When last we saw Deputy US Marshal Raylan Givens (Timothy Olyphant), he had just been shot, his ex-wife and current girlfriend, Winona (Natalie Zea), had just discovered she was pregnant, and Boyd Crowder (Walton Goggins) was still raising all sorts of hell down in Harlan County, Kentucky.
This is precisely where Season Three of Justified picks up.
As before, the series is full of tense standoffs, macho posturing, and general badassness. Raylan remains a vintage Elmore Leonard-style lawman, walking through life like a transplant from a bygone era. Now, like many aging gunslingers before him, Raylan is facing the consequences of his hotheaded youth. For one thing, he’s riding a desk as he recovers from his injuries. For another, he’s pondering fatherhood. The prospect of a baby scares Raylan more than any drug runner or member of the Dixie Mafia.
And as he comes to terms with this new situation, he unveils a side we haven’t seen before. This is most apparent in his interactions with Winona. Now, every word out of their mouths is not a combative affront. They’re like a couple, a real couple, who can sit down to a cup of coffee and discuss the possibility of buying a house and raising a child. “Grown up” may be the best way to describe their new relationship.
But don’t worry. Raylan’s evolution doesn’t mean Justified will be all that different. He and Boyd are still going at it, their mutual respect and animosity developed since childhood. Their tensions emerge mostly as subtext. In the first episode of the season, Boyd pays a visit to Raylan at the Marshals’ headquarters in Lexington to elicit an apology: he’s still mad because Raylan didn’t deliver Dickie Bennett to Boyd to be slaughtered, “like a pig you lent me.” Their conversation begins quietly, building until they’re pummeling each other and toppling through a plate glass window.
More often, the adversaries need to work together, or at least pretend they are. When Raylan goes to see Boyd at the bar his crew calls home, Boyd avoids implicating himself in a scheme to collect Mags Bennett’s (Margo Martindale) ill-gotten gains (her death last season still affecting the new one’s plotlines). Boyd drops hints as to where Raylan might find this mythic treasure, if such a thing exists at all.
As always, Goggins plays Boyd with a charismatic delicacy that belies the seething rage that lurks just below his surface. Again, he and Raylan speak in a particular kind of code, partly so as not to say what they mean, and partly to glean answers to questions they can’t quite ask. This verbal complication is of a piece with Justified‘s more general language. These guys are tough and violent, but they’re performing social rituals that range from near-courtesy to outright ugliness, which explodes in violence or, less frequently, curse words (according to the rules of basic cable).
When Boyd’s not sparring with Raylan, he’s cutting deals with Raylan’s father, the small time criminal Arlo (Raymond J. Barry). This season, as they’re scheming to take control of Harlan’s criminal rackets, they’re also hoping to get hold of Mags’ money, reportedly left to her scrawny son Dickie (Jeremy Davies). He seems an easy mark, but we know that Boyd is facing all kinds of difficulties before he even starts.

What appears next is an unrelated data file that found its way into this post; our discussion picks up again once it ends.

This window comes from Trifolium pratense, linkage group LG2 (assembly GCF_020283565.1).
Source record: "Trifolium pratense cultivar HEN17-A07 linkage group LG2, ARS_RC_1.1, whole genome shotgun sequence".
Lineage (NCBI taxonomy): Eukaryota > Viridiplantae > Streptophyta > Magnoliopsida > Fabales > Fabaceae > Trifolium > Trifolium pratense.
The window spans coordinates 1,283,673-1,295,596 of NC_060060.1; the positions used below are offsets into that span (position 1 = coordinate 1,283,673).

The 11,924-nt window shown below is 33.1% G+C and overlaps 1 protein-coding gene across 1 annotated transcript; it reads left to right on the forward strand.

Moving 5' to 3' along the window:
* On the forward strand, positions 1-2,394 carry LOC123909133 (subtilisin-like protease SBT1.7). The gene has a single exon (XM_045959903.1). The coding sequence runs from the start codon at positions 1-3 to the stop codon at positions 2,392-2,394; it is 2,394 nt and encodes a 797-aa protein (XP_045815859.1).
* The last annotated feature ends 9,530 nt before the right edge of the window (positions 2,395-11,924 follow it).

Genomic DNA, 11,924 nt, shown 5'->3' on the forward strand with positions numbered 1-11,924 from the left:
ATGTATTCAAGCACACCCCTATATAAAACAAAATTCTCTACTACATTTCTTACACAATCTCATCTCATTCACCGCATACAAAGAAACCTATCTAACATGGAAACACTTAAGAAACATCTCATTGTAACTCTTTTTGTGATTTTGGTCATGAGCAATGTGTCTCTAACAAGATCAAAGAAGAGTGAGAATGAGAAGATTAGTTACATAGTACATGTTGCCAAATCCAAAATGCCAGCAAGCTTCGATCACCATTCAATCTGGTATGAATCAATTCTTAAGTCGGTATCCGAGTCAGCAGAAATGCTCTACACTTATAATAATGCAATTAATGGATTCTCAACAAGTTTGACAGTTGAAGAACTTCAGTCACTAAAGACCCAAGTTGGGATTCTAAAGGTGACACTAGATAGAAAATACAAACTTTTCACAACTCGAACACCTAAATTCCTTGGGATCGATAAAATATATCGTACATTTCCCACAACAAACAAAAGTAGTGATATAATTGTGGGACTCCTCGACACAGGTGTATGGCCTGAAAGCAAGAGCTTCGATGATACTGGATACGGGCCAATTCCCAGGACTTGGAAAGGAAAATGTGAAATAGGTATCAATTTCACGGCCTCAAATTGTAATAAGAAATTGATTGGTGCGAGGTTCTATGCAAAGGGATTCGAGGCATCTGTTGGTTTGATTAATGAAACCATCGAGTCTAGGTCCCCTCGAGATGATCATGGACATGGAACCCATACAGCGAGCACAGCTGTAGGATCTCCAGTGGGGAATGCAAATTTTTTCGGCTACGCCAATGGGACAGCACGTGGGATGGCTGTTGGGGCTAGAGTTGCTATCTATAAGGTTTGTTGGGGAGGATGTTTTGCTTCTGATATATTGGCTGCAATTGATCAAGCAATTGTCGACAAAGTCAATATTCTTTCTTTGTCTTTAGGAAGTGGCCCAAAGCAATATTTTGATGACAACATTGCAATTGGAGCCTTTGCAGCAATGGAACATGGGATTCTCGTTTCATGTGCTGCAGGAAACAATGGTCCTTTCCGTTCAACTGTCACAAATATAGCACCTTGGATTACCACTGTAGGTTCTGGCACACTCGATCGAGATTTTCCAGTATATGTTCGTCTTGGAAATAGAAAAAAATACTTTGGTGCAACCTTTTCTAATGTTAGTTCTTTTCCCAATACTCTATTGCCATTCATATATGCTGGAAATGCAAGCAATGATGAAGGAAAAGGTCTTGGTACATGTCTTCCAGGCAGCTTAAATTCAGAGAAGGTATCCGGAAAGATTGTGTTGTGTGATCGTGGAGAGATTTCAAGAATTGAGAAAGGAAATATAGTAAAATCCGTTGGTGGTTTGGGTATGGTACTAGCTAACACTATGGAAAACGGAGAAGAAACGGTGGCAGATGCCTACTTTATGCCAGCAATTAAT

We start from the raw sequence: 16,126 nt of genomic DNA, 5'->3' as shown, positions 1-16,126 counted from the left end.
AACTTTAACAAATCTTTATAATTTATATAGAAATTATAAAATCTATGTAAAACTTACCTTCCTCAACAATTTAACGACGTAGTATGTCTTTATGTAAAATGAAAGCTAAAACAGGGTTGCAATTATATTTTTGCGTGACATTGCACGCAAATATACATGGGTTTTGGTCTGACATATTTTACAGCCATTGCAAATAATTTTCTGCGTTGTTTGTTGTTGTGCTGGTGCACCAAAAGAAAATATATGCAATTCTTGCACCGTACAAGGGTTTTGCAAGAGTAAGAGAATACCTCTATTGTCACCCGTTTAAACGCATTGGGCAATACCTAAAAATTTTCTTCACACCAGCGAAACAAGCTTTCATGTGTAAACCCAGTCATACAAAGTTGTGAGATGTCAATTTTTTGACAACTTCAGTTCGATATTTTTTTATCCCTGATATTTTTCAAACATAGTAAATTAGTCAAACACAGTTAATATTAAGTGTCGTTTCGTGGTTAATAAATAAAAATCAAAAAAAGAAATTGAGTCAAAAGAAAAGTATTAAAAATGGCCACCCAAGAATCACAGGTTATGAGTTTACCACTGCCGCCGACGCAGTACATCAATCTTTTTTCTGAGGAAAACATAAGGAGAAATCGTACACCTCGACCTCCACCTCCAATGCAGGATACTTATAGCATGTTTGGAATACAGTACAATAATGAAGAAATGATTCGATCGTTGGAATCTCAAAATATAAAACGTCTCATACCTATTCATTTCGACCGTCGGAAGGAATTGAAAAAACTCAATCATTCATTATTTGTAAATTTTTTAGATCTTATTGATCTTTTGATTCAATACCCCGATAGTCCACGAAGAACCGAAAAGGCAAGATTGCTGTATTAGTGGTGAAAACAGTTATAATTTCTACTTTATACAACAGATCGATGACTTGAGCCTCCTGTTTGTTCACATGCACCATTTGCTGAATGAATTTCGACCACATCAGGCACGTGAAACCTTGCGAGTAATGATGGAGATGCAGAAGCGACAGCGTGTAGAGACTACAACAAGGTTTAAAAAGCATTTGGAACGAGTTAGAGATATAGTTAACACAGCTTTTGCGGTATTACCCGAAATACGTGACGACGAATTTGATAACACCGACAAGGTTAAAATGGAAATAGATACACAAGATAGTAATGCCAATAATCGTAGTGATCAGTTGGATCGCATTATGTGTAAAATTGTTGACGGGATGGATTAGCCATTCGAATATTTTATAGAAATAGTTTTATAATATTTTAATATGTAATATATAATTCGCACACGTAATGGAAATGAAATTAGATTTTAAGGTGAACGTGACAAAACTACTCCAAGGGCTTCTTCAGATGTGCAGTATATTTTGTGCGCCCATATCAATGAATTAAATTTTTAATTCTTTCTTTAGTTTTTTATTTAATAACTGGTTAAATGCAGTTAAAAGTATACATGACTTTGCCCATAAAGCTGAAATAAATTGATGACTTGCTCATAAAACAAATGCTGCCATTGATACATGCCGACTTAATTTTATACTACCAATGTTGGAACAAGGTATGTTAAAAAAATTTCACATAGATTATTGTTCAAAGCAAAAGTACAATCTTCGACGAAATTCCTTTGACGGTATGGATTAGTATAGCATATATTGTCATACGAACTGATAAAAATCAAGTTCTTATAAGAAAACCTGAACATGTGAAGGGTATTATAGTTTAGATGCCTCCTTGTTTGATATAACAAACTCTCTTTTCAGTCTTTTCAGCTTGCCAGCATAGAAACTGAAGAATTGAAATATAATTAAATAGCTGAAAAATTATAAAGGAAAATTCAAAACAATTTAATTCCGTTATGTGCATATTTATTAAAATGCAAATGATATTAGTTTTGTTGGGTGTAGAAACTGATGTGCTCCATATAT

Such difficulties punctuate this new season, embodied by new associates and antagonists. Carla Gugino joins the cast as Karen, a Marshal from Washington, DC who shares a complicated past with Raylan. Quarles (Neal McDonough) is a slippery, business-minded new arrival, full of big ideas about an oxycontin ring and representing certain financial interests from Detroit. Confident and cocky, Quarles is distinctly unimpressed with Raylan’s history. During their first meeting, he offers Raylan—who has a gun trained on him—a vague threat, then puts on a wide grin as the Marshal snaps a quick photo. Even when he smiles, however, he sends a shiver up your spine.
While Quarles is cold and frightening, Limehouse (Mykelti Williamson) is just terrifying. A local crime figure from a hollow near Harlan, he’s introduced here as he’s laying out options to a minion who has made a mistake. On one hand, the man can choose a payment that’s horrifically painful (it involves burning flesh from his body), but squares them; on the other hand, he might feel pain at all, but only make a simple promise never to mess up again. This option ties him to Limehouse forever. As Limehouse explains the choices, his tone utterly calm while he’s also butchering a hog, it’s clear enough that these are not choices at all.
Quarles and Limehouse can’t replace Mags, but they add new dimensions to Raylan’s ongoing dilemma, that is, how to be a lawman when the law seems anachronistic. References to Quarles’ associations with “Detroit” conjure images of a sprawling, nationwide criminal network. If Limehouse is a more familiar local threat, his ruthlessness makes even hardened thugs like Boyd uneasy. As old-fashioned as Raylan may want to be, in Justified, he’s got to keep up.